To change mindsets and transform the way society sees unemployment and unemployed people, Emilie has structured a four-fold strategy: building local communities of “active” unemployed people, working with social workers and institutions, influencing corporations and advocacy work.
First, Emilie has built a strong, widespread and very active community of “Activ’Actors”. “Activ’Actors” are unemployed people who either attend or facilitate Activ’Action workshops (Activ’Boost, Activ’Up, Activ’Jump, Activ’Citizen, Activ’Entrepreneur). Emilie based herself on existing research work on positive psychology to design five three-hour collective workshop formats and content to support the unemployed in either overcoming negative feelings, focusing on their strengths and potential, collectively engaging in a civic project, or getting prepared to start up a project of their own. The Activ’Action workshops are freely accessible and follow three key design principles: first, focus prioritizes learning and developing oneself rather than on getting back to the job market. The positive, non-judgmental and empathic posture of the facilitator is designed to encourage initiatives and create a safe space for experiment. Second, the workshop should facilitate peer-to-peer exchanges: they are kept to a maximum of 10 people to ensure qualitative social interactions. The third principle is diversity of the attendees: efforts are made to bring unemployed people with different backgrounds together in the same workshop; the reason for this is that beyond the diversity of their situations, they all undergo the psychological impact of unemployment alike, and this is a great base for learning from each other. Emilie’s strong belief that everyone has the capacity “to bring something”, to be a “co-creator”, underlies these key design principles.
To start up a local community of Activ’Actors, Emilie reaches out to the unemployed both through social media and historical ecosystem stakeholders such as the national unemployment agency or local social organizations working for social and professional integration, who find Emilie’s approach complementary to their action. Through the organization of first collective workshops, Emilie fosters the creation of social ties and solidarity among the unemployed people of a city, who form a local community of “Activ’Actors” capable of taking on the methodology and spreading the solution independently. Indeed, the key to the fast spreading of Emilie’s idea in a very resource-effective way is that any participant can volunteer to be trained to facilitate further workshops for peers. Participants see in this role of facilitator an opportunity to develop new skills, and are seen as legitimate by their peers because they have experienced unemployment themselves. This way, this is an impactful replication process that adds value to the community. Beyond facilitating the existing workshop formats, Activ’Actors can also create their own workshops to bring new skills into the community. For instance, one participant created the workshop “Activ’Theater” around public speaking; another created “Activ’Twitter” on social media management.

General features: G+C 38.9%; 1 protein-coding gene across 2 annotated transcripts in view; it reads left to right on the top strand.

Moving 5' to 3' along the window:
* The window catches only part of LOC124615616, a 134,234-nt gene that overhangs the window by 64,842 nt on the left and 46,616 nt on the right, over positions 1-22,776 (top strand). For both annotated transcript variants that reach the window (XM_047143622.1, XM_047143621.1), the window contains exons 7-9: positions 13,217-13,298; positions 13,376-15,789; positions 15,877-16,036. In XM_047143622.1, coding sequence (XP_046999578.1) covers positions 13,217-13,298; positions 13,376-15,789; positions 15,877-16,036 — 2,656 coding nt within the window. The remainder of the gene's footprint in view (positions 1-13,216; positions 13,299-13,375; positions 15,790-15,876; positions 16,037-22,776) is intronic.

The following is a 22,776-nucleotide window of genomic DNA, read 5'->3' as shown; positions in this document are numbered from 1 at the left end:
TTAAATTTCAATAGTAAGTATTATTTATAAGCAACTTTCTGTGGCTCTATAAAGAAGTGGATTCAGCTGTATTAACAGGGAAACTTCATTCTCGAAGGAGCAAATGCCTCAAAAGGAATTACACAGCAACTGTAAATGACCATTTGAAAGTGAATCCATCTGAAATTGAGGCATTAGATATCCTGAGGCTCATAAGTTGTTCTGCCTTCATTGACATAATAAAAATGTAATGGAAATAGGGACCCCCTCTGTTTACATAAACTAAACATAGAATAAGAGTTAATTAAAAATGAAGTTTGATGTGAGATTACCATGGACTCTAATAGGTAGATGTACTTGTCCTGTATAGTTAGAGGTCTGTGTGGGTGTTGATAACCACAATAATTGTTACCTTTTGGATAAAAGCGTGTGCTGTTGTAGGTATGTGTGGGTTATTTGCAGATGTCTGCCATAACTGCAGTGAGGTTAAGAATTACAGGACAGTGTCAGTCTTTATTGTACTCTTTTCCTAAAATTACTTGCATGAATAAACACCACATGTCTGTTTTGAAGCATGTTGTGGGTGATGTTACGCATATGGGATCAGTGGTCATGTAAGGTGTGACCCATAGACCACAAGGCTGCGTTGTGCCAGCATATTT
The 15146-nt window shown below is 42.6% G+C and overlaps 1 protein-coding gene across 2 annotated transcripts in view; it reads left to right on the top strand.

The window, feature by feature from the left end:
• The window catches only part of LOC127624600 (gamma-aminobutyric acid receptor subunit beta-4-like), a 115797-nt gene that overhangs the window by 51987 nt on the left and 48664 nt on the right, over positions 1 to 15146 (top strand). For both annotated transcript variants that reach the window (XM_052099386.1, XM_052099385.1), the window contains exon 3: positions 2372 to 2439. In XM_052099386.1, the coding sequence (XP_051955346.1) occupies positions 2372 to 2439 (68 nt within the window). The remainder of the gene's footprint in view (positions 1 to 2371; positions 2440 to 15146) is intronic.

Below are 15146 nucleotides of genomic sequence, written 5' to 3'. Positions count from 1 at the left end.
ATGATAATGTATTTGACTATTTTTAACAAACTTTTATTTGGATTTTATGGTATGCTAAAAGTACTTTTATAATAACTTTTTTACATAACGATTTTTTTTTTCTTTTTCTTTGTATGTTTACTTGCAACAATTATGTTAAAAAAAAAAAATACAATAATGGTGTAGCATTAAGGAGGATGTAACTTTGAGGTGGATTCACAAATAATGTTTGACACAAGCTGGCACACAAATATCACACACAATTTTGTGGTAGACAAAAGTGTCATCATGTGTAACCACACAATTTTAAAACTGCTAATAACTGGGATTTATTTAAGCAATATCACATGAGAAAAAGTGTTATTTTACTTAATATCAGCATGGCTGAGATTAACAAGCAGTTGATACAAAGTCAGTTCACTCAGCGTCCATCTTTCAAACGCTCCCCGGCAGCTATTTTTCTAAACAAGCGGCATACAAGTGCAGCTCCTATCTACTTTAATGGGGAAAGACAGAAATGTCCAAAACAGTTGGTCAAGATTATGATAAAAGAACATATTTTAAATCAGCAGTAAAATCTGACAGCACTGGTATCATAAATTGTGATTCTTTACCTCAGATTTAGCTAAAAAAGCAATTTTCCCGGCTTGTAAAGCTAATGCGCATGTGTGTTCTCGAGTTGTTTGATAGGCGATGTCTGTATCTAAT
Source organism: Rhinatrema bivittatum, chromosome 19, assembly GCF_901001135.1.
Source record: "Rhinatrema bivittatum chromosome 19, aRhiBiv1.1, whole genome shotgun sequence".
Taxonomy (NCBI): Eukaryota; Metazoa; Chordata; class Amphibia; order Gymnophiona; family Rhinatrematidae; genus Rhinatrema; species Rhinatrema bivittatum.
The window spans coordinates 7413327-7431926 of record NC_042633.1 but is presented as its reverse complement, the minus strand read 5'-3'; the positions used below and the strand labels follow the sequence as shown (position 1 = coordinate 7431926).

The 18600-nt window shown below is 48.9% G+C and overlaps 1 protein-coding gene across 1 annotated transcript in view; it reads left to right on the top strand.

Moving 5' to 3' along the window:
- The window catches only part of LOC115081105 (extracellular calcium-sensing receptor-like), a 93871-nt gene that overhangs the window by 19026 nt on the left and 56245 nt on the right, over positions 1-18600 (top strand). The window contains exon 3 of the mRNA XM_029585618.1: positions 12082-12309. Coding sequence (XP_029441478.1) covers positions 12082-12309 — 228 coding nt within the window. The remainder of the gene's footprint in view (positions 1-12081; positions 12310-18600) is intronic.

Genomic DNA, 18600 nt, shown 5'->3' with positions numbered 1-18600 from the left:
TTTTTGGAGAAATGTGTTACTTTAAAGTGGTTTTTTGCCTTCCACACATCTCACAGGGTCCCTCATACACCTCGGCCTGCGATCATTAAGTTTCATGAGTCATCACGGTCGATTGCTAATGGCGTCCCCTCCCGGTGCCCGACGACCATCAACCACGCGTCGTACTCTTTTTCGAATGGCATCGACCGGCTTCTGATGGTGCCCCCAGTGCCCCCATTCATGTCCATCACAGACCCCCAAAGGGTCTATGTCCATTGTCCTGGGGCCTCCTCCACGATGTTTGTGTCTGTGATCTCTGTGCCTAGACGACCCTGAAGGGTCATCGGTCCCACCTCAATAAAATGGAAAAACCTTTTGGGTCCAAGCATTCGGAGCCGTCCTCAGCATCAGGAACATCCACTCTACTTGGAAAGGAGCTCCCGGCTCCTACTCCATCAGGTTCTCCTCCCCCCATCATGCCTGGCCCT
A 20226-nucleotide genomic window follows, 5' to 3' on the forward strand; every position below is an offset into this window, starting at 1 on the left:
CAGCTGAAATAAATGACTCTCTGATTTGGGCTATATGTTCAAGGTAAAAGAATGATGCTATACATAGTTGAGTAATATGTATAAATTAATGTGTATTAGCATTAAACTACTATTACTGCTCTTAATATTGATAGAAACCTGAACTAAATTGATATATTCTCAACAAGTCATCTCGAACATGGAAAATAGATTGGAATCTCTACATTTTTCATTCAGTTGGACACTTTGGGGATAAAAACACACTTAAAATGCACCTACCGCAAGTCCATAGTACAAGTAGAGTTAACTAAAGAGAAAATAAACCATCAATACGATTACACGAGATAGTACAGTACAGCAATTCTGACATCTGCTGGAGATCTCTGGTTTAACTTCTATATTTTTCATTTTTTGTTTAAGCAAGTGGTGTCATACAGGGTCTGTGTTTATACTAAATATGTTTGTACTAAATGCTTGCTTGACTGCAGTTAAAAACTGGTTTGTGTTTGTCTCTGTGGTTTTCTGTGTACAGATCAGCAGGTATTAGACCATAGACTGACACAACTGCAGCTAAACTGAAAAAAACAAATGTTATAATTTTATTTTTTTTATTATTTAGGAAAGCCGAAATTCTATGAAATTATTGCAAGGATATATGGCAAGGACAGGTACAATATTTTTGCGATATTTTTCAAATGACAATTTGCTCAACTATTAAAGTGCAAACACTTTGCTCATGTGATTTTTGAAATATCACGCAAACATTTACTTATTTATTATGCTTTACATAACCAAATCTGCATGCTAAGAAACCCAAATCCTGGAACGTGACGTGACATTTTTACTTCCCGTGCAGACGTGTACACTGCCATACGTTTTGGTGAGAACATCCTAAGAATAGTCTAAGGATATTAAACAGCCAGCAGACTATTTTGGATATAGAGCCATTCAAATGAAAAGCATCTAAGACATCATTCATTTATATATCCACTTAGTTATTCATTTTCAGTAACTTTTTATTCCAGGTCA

To date, 1200+ workshops have been organized in 20 cities in 6 different countries, reaching 7,000 unemployed people. Her key success indicators include an increased self-confidence, developing one’s network, a positive mindset change regarding the unemployment period, acquiring new skills, satisfaction with the new job when found and an increased citizen engagement. According to Emilie’s first impact measurement study in 2016, 85% of the participants consider Activ’Action helped them reducing a psychological risk, and 65% developed at least one new “soft” skill. What is more, 250 persons were trained as Activ’Action facilitators, and endorsing this role has a strong impact on the way they see their own capacities: 90% of the facilitators found a job or created their own venture within 6 months after starting Activ’Action workshops. Demonstrating that the Activ’Action community is a great space for experiment, several of the participants who had created and facilitated new workshops for the community, such as Activ’Theater, then found, or created their own, job as facilitators.